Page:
“Lady Song’s Procession is comparable to that of her husband, but somewhat different in character. Preceding her is a troop of entertainers, acrobats, dancers and a band, instead of soldiers. She is also riding a white horse, accompanied by nine mounted female attendants who all are holding objects in their hands, such as censers or toiletries. At the end of her procession are hunters and camels carrying luggage similar to that in her husband’s. The five large carts and two hexagonal pavilions display the life style of the nobility and the form of transportation at that time.
“The unique depiction of these two processions marks a significant change in donors’ portraits at Dunhuang. The contents of the painting do not demonstrate how the Zhangs (and their successors) were devoted to the Buddha although they were Buddhists. Being the key images themselves, they just wanted to demonstrate their political power and social status. At the same time, these paintings provide lively and precious examples of a parade genre, particularly when there are no other surviving ones.
“In the depiction of the Western Paradise, a pair of dancers is performing. One of them is beating a long drum, while the other is playing a four stringed pipa on her back. Pipa was imported from Kucha (then a centre of music in Central Asia, in present-day Xinjiang) and became very popular from the early Tang on. It was played with a large plectrum at that time (it is played with fingers or imitative long nails today). Beside them are the musicians sitting on the floor playing different instruments. This style of entertainment was extremely popular during that dynasty.”
Mogao Cave 23 (High Tang 705-781AD)
Caves 23 show workers in the fields. According to the Dunhuang Research Academy: This cave has a truncated pyramidal ceiling with a lotus motif in the zaojing (square inset ceiling). The murals on the walls mainly depict the narrative scenes relating to the Lotus Sutra. The interpretation of the philosophy in the Buddhist sutra is presented very skillfully in the paintings in this cave.[Source: Dunhuang Academy, public.dha.ac.cn] “Surrounding the central scene are different chapters of the sutra. One of them is the famous scene “The Farmers Working in Heavy Rain”, which depicts the Parable of the Herbal Medicine Chapter. The sky is cloudy and it is raining hard. One farmer is whipping the cow to plough as the other one is carrying the harvest on his shoulders. The cow was painted using the yun-ran technique, which was in vogue at this time. Below the cow, two farmers (perhaps father and son) are enjoying a meal delivered by a woman who watches them eat. It is a vivid depiction of village life at that time.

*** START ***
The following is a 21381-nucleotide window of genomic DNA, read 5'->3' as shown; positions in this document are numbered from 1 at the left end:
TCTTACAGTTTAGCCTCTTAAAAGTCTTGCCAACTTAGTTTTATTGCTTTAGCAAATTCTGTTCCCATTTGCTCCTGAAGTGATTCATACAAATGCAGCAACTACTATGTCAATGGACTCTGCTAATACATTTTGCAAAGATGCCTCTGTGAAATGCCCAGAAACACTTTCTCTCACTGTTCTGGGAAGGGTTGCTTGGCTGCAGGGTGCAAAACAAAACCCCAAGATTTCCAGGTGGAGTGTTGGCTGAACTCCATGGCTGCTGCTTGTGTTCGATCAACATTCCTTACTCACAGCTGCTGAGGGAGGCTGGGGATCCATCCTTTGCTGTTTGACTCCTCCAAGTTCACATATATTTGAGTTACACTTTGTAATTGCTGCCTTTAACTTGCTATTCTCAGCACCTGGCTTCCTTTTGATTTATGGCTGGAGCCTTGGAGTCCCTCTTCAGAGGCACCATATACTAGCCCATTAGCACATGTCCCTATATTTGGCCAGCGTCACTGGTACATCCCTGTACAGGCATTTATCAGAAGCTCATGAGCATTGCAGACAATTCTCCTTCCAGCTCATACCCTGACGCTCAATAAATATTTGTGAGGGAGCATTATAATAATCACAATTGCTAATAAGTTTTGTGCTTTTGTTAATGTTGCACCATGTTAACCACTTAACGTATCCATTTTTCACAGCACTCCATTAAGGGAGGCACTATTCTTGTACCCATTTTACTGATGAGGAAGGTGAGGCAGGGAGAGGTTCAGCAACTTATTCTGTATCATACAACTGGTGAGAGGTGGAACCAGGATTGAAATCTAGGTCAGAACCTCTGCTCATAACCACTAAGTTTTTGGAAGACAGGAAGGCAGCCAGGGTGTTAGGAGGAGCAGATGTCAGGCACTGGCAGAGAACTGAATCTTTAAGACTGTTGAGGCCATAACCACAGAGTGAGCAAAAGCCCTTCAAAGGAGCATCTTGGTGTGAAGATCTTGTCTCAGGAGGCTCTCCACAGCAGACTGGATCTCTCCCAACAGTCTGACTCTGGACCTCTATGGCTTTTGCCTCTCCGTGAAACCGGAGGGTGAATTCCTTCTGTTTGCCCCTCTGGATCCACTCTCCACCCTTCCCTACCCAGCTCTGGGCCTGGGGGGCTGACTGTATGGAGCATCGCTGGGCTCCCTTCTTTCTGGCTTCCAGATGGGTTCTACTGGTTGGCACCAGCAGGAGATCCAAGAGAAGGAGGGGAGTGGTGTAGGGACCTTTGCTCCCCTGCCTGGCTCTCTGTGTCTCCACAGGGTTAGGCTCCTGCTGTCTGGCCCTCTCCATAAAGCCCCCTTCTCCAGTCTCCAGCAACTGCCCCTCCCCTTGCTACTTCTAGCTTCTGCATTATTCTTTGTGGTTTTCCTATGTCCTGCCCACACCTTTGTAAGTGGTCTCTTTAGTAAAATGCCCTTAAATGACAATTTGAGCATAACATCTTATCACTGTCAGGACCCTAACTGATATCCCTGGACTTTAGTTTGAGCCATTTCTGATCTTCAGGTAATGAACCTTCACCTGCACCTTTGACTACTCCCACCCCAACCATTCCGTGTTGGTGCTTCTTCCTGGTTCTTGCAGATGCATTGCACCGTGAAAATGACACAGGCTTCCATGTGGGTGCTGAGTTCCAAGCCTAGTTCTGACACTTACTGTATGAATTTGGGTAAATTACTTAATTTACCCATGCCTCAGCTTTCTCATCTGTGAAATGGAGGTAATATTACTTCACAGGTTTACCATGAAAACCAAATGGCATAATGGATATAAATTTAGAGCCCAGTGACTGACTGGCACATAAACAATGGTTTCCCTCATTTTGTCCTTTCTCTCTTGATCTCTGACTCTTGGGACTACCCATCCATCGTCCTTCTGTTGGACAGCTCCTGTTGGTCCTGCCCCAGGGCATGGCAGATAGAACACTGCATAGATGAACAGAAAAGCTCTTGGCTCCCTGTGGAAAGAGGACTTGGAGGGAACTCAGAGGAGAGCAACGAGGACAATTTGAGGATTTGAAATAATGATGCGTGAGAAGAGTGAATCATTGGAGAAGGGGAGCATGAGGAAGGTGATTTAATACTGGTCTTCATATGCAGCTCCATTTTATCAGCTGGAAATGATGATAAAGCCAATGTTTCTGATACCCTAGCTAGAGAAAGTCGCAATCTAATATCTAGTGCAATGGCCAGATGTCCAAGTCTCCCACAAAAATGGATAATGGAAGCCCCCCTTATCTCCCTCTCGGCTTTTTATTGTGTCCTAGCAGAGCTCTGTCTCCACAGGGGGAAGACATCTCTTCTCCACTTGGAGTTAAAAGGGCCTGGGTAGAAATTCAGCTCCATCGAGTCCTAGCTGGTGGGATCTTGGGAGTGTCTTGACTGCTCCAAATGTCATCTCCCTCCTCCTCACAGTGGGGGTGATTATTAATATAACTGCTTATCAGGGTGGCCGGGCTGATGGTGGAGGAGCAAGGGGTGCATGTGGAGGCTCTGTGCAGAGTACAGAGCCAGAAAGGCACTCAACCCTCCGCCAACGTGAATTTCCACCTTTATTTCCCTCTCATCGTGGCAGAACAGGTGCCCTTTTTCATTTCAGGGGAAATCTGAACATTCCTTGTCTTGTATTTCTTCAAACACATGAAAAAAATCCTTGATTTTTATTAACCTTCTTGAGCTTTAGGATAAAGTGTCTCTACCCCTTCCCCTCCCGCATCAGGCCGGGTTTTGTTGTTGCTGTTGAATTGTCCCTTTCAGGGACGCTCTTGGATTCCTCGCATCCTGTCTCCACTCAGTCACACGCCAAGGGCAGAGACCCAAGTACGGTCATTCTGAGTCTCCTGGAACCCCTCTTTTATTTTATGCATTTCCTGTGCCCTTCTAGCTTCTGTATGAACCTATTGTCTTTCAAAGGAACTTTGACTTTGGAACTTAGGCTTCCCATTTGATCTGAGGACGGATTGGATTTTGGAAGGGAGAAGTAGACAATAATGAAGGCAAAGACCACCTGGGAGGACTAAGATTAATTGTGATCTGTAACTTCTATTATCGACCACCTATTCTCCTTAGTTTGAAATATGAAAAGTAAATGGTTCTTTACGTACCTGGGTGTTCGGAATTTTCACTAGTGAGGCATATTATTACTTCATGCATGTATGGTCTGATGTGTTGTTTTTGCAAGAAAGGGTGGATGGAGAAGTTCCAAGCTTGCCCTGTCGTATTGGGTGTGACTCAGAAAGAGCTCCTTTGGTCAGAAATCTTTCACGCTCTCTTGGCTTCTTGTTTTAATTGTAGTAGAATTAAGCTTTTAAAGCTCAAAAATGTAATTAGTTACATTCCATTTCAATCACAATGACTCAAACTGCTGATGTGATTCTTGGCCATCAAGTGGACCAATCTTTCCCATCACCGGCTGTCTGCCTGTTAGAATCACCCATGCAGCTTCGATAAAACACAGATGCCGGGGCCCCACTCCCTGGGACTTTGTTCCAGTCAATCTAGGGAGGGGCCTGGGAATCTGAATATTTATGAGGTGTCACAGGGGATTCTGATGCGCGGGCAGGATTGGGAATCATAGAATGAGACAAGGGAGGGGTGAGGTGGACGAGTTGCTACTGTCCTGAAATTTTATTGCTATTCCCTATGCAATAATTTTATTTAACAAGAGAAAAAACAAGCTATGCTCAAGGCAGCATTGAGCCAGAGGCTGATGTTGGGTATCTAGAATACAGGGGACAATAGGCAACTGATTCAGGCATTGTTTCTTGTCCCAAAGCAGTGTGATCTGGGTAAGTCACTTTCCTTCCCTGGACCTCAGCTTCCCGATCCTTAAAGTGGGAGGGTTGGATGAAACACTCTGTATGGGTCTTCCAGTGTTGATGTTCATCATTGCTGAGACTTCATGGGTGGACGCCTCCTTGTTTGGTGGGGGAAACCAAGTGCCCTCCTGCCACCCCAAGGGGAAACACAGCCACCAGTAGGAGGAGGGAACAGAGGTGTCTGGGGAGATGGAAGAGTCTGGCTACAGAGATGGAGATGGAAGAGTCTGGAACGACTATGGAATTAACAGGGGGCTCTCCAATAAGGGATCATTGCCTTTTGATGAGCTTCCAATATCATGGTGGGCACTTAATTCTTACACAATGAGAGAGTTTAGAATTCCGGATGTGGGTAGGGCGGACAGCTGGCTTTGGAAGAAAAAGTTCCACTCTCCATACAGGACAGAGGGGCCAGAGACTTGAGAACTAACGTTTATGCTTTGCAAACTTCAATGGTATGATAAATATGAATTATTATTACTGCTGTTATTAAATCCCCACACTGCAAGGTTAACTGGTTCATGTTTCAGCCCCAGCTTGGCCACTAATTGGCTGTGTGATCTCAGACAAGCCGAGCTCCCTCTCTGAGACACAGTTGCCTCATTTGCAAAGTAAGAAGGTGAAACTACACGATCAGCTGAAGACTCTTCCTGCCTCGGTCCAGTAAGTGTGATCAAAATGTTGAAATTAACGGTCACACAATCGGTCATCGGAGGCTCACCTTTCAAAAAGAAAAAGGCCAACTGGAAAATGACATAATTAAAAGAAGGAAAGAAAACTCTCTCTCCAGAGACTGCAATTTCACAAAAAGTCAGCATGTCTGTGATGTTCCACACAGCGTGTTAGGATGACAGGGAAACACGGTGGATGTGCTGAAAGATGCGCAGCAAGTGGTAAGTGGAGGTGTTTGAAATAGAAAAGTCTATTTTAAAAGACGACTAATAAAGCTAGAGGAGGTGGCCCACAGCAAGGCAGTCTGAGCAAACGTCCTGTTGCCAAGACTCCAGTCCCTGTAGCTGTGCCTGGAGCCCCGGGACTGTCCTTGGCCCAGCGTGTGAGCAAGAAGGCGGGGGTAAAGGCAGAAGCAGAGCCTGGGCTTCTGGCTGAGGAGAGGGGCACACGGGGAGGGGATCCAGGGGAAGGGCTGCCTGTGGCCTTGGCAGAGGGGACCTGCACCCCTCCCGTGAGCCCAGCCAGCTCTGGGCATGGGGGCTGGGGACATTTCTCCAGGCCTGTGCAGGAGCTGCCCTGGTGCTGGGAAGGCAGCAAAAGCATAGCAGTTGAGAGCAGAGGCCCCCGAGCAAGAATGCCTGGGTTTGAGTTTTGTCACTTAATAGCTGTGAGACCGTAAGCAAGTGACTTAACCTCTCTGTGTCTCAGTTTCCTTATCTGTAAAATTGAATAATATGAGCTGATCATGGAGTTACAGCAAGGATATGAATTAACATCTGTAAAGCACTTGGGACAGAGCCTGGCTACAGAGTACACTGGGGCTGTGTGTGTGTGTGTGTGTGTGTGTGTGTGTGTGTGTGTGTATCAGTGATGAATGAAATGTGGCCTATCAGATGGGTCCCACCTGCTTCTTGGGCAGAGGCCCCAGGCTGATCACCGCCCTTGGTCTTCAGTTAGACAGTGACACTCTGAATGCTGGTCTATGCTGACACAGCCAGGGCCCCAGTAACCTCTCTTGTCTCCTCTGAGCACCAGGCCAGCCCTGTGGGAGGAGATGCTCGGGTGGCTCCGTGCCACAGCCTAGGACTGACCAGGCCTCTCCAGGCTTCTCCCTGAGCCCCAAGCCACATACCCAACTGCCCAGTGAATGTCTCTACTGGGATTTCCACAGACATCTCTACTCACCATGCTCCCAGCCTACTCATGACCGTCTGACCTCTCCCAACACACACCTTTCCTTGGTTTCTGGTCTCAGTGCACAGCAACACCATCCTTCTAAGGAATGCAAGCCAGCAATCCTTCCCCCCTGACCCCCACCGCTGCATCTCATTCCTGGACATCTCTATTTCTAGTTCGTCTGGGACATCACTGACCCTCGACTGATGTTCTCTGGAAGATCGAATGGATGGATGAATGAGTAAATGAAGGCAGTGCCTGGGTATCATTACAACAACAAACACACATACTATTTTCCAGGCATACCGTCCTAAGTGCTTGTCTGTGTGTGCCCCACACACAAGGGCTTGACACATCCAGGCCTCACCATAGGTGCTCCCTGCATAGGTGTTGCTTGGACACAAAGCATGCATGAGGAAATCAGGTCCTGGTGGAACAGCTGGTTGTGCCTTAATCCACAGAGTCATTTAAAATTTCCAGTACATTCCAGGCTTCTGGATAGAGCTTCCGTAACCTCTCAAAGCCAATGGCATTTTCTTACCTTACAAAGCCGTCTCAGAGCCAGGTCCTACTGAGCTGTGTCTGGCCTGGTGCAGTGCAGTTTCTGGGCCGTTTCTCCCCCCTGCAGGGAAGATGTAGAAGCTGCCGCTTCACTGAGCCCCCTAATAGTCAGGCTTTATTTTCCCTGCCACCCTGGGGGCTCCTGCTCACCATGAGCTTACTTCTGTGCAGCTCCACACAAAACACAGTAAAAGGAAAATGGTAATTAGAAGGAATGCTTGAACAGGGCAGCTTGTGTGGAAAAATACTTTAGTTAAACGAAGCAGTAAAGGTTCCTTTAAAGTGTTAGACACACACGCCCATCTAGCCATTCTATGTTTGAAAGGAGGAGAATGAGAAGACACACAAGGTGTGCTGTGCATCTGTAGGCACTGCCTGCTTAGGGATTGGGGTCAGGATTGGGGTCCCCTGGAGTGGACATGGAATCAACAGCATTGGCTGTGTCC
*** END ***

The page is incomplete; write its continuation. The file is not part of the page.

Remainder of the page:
“At the lower-left corner, children are building a stupa with sand while playing. According to the Lotus Sutra, even a person spending just a short moment doing good deeds, such as building a stupa to worship, will attain Buddhahood. Other children are playing music and dancing. The scene appears to show the children celebrating a festival or harvest, which may actually reflect the artist’s intent. At the centre of the north wall is a scene of Sakyamuni Preaching in Vulture Peak, one of the popular places where he preaches. The Buddha, in a red robe, is depicted as an intelligent master, more like a human being than an unreachable deity. The green and blue landscape at his back shows a view of the mountain. Flanking the Buddha are the two great Bodhisattvas, Manjusri and Samantabhadra, riding a lion and an elephant, respectively. Many other Bodhisattvas are emerging from the ground. In the sky, the clouds appear as a canopy over the whole scene, creating a very elaborate composition.
“In the centre of the south wall, Prabhutaratna (the long-extinct Buddha) and Sakyamuni (the present Buddha) sit side-by-side in a stupa. It emphasizes the importance of the doctrine of the Lotus Sutra by the approval of a past Buddha. It also symbolizes the infinite nature of Buddha. This has been a very popular scene in the caves since the Northern Wei, but it is quite rare to be presented as the main theme on a whole wall. The depiction of the two Buddhas is outstanding, as is the painting of the stupa. The body of the stupa looks like a Chinese pavilion. On top is another stupa, a style which is often seen in murals in the Tang caves. On the north side of the east wall are many stupas and buildings. However, no conclusion has been reached on which sutra is being depicted here. Although the painting has been fading, its fine outlines with mild and light colours are still visible. It weaves a calm and quiet scene. “
Mogao Cave 61 (Five Dynasties 907-960)
Cave 61 features a celebrated landscape of Mount Wutai and is an early example of artistic Chinese cartography, where it seems like nothing has been left out — mountains, rivers, cities, temples, roads and caravans are all depicted. According to the Dunhuang Research Academy: It is one of the largest caves (14.1m deep, 13.57m wide) in Dunhuang. Its gorgeous paintings are very famous for their size and majesty. This cave is also known as the Manjusri’s Hall because it was devoted to him. His big statue was originally on the horseshoe shaped dais in front of a tall screen which rises all the way to the ceiling. The statue is now missing; the only thing remaining is the tail of his mount, a lion. [Source: Dunhuang Academy, February 26, 2014, public.dha.ac.cn ]
“Behind the altar, the immense panorama of Mount Wutai (Shanxiprovince), sacred to him, occupies the whole upper part of the west wall. The painting is 13.8m long and 3.8m high. It depicts the landscape, activities of people, and more than 170 buildings including monasteries, stupa, and bridges with legible inscriptions. It corresponds closely with the actual site, making it a valuable historical record of an ancient map. Together with the illustrations ofjingbian, farmers, pottery makers, hunters, butchers, banquet and entertainment scenes of the contemporary life style are shown.